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Campaspe News - - NEWS - By DAVID RAK

COLES and Wool­worths are fi­nally pulling the pin on sin­gle-use plas­tic bags.

It has been a long time com­ing but it’s a de­ci­sion that has been ap­plauded by Aus­tralian en­vi­ron­men­tal groups.

But how much im­pact does plas­tic have on our en­vi­ron­ment?

While most hu­mans don’t bat an eye­lid at dis­carded plas­tic, 100,000 ma­rine crea­tures die from plas­tic en­tan­gle­ment every year – and those are only the ones found.

Sci­en­tists have iden­ti­fied 200 ocean ar­eas de­clared as ‘dead zones’ where life or­gan­isms can no longer grow.

That’s a re­sult of more than eight mil­lion tonnes of plas­tic waste flow­ing into the ocean every year.

Ac­cord­ing to data com­piled by Na­tional Geo­graphic in the US for its Planet or Plas­tic cam­paign, al­most one mil­lion plas­tic bev­er­age bot­tles are sold minute, of every hour, of every day, 365 days a year, around the world.

That’s more than 525 bil­lion drink bot­tles every year.

Shop­pers in the US use al­most one plas­tic bag per res­i­dent per day – equat­ing to 525 bil­lion shop­ping bags every year.

By con­trast, shop­pers in Den­mark av­er­age of four plas­tic bags per res­i­dent per year – equat­ing to 22.9 mil­lion bags every year. The US con­sumes 302 mil­lion more bags in one day.

A mas­sive per cent of plas­tic pro­duced glob­ally is dis­carded af­ter only one use, and less than a fifth of all plas­tic is re­cy­cled.

Nearly half of all plas­tic ever man­u­fac­tured has been made since 2000 and about 8 per cent of the world’s oil pro­duc­tion is used to pump out all that plas­tic.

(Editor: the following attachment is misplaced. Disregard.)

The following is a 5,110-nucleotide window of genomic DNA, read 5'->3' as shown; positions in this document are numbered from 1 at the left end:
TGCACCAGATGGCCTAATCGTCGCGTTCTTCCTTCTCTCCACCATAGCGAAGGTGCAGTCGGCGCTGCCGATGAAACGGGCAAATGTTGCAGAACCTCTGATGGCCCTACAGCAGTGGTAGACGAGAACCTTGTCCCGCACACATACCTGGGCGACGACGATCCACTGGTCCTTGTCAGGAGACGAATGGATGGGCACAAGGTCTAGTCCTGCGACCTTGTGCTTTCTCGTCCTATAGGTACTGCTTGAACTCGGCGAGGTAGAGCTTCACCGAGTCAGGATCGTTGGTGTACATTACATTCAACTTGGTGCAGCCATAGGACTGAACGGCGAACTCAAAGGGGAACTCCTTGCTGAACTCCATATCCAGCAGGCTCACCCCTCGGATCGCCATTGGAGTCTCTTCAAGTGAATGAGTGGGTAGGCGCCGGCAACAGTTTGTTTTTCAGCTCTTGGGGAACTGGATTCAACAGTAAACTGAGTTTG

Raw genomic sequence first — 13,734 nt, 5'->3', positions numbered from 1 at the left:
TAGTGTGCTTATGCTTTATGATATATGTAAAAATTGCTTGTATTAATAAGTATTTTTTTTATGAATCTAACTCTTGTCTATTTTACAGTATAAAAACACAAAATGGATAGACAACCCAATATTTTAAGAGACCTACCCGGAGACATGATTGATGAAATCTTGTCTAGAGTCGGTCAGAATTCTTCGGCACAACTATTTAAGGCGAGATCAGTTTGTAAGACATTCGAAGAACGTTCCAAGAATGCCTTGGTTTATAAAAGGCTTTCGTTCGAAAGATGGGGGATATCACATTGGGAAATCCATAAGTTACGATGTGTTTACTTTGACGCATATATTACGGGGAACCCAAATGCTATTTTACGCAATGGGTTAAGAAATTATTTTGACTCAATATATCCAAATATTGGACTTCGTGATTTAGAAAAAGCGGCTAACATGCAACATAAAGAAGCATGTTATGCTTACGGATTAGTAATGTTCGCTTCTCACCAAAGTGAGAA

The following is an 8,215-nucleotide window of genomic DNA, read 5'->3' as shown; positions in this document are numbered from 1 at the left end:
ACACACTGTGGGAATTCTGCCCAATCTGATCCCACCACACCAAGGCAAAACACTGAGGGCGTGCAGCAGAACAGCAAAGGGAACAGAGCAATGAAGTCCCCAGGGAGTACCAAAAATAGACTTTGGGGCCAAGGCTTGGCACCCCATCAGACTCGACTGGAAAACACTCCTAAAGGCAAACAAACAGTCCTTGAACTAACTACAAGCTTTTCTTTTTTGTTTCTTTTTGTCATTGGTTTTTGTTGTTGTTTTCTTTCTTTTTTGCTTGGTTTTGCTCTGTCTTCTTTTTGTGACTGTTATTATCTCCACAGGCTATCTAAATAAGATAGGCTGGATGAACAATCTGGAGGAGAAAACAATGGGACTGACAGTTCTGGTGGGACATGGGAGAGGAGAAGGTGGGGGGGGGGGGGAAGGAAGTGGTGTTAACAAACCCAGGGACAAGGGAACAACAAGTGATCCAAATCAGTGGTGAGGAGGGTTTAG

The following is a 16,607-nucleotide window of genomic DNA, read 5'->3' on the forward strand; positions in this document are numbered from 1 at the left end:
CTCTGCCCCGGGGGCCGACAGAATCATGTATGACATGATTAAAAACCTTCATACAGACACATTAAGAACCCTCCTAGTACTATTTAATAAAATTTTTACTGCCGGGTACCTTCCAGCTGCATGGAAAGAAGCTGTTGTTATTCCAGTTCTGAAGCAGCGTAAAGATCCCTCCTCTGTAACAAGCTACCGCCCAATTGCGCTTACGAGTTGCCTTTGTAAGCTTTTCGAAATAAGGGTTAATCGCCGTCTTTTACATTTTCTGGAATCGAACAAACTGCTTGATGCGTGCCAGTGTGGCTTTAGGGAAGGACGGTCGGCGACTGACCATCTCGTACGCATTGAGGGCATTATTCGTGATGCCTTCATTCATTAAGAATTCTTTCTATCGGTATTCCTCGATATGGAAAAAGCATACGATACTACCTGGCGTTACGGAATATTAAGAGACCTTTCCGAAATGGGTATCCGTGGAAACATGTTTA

That fig­ure is pro­jected to rise to 20 per cent by 2050.

Ma­jors IGA owner Brad Ma­jor said his su­per­mar­ket will have phased out sin­gle-use plas­tic bags by July 1.

“We will have other op­tions avail­able for cus­tomers, but we will be strongly en­cour­ag­ing peo­ple to bring their own re­us­able bags,” he said.

“Phas­ing them out is the right thing to do and it will be ex­tremely ben­e­fi­cial for the en­vi­ron­ment.

“Plus, it has the added bonus of cut­ting down some costs for us.”

Planet Ark chief ex­ec­u­tive Paul Kly­menko said the ev­i­dence was clear that sin­gle-use plas­tic bags were a huge prob­lem for Aus­tralia’s oceans and wa­ter­ways, where they cause sig­nif­i­cant harm to ma­rine life.

“This is a wel­come move by the ma­jor su­per­mar­kets that will have a pos­i­tive and mean­ing­ful im­pact on our en­vi­ron­ment,” he said.

“Plas­tic bags don’t break­down in land­fill and re­quire sig­nif­i­cant re­sources to man­u­fac­ture.

“Ex­pe­ri­ences in coun­tries such as the UK and Ire­land have shown the in­tro­duc­tion of small charges on plas­tic bags can end up re­duc­ing plas­tic bag us­age by up to 85 per cent.

“Over­seas shop­pers have em­braced re­us­able al­ter­na­tives and we have con­fi­dence this can hap­pen in Aus­tralia too."

And there are pos­i­tive signs al­ready with Aus­tralians jump­ing on the re­us­able bag band­wagon fol­low­ing the ma­jor su­per­mar­kets an­nounce­ments.

Trol­ley Bags, whose re­us­able shop­ping bag sys­tem achieved vi­ral suc­cess in 2015, has ex­pe­ri­enced a 150 per cent jump in sales this fi­nan­cial year, an in­crease it di­rectly at­tributes to the an­nounce­ment.